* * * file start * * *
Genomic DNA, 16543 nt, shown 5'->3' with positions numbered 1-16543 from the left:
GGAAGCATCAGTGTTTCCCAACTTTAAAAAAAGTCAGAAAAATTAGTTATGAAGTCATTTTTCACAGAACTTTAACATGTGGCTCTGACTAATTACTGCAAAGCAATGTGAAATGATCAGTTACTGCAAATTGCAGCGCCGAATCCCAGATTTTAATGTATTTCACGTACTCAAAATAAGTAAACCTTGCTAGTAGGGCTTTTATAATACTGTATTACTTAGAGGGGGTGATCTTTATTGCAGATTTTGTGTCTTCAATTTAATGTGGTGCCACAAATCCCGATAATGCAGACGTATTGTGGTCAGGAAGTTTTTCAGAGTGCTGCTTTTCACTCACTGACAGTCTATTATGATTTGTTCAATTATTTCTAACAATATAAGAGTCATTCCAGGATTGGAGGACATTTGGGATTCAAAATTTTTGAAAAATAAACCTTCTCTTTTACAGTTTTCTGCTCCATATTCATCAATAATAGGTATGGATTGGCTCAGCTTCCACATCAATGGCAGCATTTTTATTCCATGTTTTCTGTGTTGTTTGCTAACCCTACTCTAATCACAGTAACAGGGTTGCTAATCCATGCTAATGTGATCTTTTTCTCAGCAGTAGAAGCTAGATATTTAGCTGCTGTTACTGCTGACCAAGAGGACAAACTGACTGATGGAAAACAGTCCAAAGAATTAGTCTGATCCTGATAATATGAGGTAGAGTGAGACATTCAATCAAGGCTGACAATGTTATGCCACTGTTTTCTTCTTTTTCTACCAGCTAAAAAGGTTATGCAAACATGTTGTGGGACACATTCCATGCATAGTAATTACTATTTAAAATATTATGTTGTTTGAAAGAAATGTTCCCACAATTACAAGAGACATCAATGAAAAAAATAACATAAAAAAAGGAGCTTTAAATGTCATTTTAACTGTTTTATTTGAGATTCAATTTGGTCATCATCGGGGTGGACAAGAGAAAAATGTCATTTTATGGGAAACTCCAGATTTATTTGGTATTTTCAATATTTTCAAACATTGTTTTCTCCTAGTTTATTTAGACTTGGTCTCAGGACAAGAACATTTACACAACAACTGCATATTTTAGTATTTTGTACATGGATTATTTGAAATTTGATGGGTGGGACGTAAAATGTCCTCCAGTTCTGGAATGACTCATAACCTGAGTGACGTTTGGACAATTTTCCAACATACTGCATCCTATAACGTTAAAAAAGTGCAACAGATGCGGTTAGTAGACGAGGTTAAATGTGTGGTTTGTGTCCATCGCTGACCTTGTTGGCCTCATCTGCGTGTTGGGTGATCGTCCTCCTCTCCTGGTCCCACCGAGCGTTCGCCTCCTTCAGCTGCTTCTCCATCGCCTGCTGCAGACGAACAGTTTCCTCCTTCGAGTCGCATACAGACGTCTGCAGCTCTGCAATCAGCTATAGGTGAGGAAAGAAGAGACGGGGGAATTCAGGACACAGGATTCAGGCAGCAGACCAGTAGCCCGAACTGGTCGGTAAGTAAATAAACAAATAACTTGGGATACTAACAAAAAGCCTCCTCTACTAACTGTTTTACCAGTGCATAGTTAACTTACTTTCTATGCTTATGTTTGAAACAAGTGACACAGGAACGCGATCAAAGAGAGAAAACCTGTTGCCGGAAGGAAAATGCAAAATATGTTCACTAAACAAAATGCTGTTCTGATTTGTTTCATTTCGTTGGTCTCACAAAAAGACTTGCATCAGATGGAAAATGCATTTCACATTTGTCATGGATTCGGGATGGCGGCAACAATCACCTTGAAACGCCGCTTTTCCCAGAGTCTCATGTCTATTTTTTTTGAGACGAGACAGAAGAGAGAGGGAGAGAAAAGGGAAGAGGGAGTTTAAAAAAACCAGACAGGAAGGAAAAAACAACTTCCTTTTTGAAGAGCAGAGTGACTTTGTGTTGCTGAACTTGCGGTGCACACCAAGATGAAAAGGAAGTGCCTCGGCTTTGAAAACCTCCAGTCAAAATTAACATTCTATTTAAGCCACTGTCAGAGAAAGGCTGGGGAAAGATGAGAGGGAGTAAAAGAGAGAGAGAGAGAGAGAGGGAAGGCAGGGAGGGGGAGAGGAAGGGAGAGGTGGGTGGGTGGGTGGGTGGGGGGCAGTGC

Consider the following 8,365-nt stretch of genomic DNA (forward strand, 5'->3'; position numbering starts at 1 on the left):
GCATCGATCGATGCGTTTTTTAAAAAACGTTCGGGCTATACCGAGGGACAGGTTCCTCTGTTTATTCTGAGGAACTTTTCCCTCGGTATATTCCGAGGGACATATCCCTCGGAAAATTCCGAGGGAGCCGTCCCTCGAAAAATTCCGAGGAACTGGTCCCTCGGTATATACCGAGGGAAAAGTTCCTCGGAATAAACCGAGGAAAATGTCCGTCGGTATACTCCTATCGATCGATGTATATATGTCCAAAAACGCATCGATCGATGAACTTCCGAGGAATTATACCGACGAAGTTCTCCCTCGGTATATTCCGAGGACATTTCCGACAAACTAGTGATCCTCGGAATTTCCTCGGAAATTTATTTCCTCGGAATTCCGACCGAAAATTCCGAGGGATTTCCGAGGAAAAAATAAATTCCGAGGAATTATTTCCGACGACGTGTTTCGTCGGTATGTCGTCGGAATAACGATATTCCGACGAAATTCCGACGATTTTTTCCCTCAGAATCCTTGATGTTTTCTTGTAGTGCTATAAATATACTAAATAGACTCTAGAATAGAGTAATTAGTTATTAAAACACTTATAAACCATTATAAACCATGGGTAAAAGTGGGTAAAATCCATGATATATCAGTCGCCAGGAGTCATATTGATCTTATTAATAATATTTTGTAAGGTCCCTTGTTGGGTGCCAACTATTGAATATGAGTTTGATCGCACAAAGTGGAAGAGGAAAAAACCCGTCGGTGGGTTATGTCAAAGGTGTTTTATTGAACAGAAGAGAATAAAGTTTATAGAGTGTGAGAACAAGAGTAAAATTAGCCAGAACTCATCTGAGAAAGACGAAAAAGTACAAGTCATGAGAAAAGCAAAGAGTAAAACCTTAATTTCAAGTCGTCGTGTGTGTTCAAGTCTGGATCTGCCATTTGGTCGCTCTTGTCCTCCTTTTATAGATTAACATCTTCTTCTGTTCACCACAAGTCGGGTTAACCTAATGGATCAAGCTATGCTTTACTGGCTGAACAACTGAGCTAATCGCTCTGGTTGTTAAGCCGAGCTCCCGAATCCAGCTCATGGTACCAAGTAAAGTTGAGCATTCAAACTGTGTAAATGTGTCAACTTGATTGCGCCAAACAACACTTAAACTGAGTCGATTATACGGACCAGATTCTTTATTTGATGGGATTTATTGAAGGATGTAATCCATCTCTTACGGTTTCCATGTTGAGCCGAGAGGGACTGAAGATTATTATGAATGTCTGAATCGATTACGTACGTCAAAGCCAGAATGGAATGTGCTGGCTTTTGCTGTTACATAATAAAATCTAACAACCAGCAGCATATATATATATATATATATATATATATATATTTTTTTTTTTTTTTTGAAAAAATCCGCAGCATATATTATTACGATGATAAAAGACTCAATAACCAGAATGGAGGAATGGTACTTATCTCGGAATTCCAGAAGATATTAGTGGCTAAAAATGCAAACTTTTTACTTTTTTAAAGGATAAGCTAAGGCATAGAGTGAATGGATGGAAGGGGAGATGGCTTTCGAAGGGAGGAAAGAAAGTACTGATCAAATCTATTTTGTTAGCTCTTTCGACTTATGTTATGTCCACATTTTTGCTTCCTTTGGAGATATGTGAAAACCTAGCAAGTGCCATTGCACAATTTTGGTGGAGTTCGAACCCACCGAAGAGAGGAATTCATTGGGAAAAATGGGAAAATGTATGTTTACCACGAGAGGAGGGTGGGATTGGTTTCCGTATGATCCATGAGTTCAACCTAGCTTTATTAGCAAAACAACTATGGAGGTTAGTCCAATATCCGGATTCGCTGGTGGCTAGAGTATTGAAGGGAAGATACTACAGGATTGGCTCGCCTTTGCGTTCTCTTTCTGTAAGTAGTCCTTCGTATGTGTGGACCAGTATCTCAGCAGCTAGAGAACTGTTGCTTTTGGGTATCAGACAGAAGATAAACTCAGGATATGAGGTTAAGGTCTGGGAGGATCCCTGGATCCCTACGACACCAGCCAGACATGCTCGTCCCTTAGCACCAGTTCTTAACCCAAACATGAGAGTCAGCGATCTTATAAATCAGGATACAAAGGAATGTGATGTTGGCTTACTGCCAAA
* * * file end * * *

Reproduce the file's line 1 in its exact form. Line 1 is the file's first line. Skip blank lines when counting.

Genomic DNA, 16543 nt, shown 5'->3' with positions numbered 1-16543 from the left: